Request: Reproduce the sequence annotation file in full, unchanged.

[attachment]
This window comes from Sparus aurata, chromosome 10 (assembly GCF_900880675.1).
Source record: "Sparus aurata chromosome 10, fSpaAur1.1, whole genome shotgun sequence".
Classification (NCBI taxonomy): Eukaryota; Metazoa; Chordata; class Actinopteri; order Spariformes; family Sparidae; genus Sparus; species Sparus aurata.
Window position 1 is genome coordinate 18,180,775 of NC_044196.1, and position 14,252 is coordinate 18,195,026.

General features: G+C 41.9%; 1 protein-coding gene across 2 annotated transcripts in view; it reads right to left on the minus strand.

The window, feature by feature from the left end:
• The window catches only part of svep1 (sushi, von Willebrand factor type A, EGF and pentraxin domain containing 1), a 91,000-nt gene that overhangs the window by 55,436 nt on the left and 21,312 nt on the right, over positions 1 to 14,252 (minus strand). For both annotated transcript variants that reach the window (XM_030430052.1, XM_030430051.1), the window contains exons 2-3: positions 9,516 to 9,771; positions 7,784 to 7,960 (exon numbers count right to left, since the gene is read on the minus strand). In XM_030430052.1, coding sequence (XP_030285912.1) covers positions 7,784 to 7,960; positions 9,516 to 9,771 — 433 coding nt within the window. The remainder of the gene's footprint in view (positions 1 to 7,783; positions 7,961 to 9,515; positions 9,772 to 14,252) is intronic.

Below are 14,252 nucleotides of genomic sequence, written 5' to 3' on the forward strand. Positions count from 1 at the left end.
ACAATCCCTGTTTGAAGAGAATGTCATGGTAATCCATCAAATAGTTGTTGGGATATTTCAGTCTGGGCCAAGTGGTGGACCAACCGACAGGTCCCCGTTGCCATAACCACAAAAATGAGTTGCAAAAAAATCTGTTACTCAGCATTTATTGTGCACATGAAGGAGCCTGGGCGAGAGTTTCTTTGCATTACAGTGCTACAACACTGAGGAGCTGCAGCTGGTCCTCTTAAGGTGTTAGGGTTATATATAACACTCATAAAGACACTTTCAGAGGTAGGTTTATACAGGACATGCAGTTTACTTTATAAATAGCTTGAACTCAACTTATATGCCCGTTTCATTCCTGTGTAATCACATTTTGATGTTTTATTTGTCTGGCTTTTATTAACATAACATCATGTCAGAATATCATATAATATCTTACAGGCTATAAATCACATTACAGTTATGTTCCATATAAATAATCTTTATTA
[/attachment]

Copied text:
This window comes from Sparus aurata, chromosome 10 (assembly GCF_900880675.1).
Source record: "Sparus aurata chromosome 10, fSpaAur1.1, whole genome shotgun sequence".
Classification (NCBI taxonomy): Eukaryota; Metazoa; Chordata; class Actinopteri; order Spariformes; family Sparidae; genus Sparus; species Sparus aurata.
Window position 1 is genome coordinate 18,180,775 of NC_044196.1, and position 14,252 is coordinate 18,195,026.

General features: G+C 41.9%; 1 protein-coding gene across 2 annotated transcripts in view; it reads right to left on the minus strand.

The window, feature by feature from the left end:
• The window catches only part of svep1 (sushi, von Willebrand factor type A, EGF and pentraxin domain containing 1), a 91,000-nt gene that overhangs the window by 55,436 nt on the left and 21,312 nt on the right, over positions 1 to 14,252 (minus strand). For both annotated transcript variants that reach the window (XM_030430052.1, XM_030430051.1), the window contains exons 2-3: positions 9,516 to 9,771; positions 7,784 to 7,960 (exon numbers count right to left, since the gene is read on the minus strand). In XM_030430052.1, coding sequence (XP_030285912.1) covers positions 7,784 to 7,960; positions 9,516 to 9,771 — 433 coding nt within the window. The remainder of the gene's footprint in view (positions 1 to 7,783; positions 7,961 to 9,515; positions 9,772 to 14,252) is intronic.

Below are 14,252 nucleotides of genomic sequence, written 5' to 3' on the forward strand. Positions count from 1 at the left end.
ACAATCCCTGTTTGAAGAGAATGTCATGGTAATCCATCAAATAGTTGTTGGGATATTTCAGTCTGGGCCAAGTGGTGGACCAACCGACAGGTCCCCGTTGCCATAACCACAAAAATGAGTTGCAAAAAAATCTGTTACTCAGCATTTATTGTGCACATGAAGGAGCCTGGGCGAGAGTTTCTTTGCATTACAGTGCTACAACACTGAGGAGCTGCAGCTGGTCCTCTTAAGGTGTTAGGGTTATATATAACACTCATAAAGACACTTTCAGAGGTAGGTTTATACAGGACATGCAGTTTACTTTATAAATAGCTTGAACTCAACTTATATGCCCGTTTCATTCCTGTGTAATCACATTTTGATGTTTTATTTGTCTGGCTTTTATTAACATAACATCATGTCAGAATATCATATAATATCTTACAGGCTATAAATCACATTACAGTTATGTTCCATATAAATAATCTTTATTA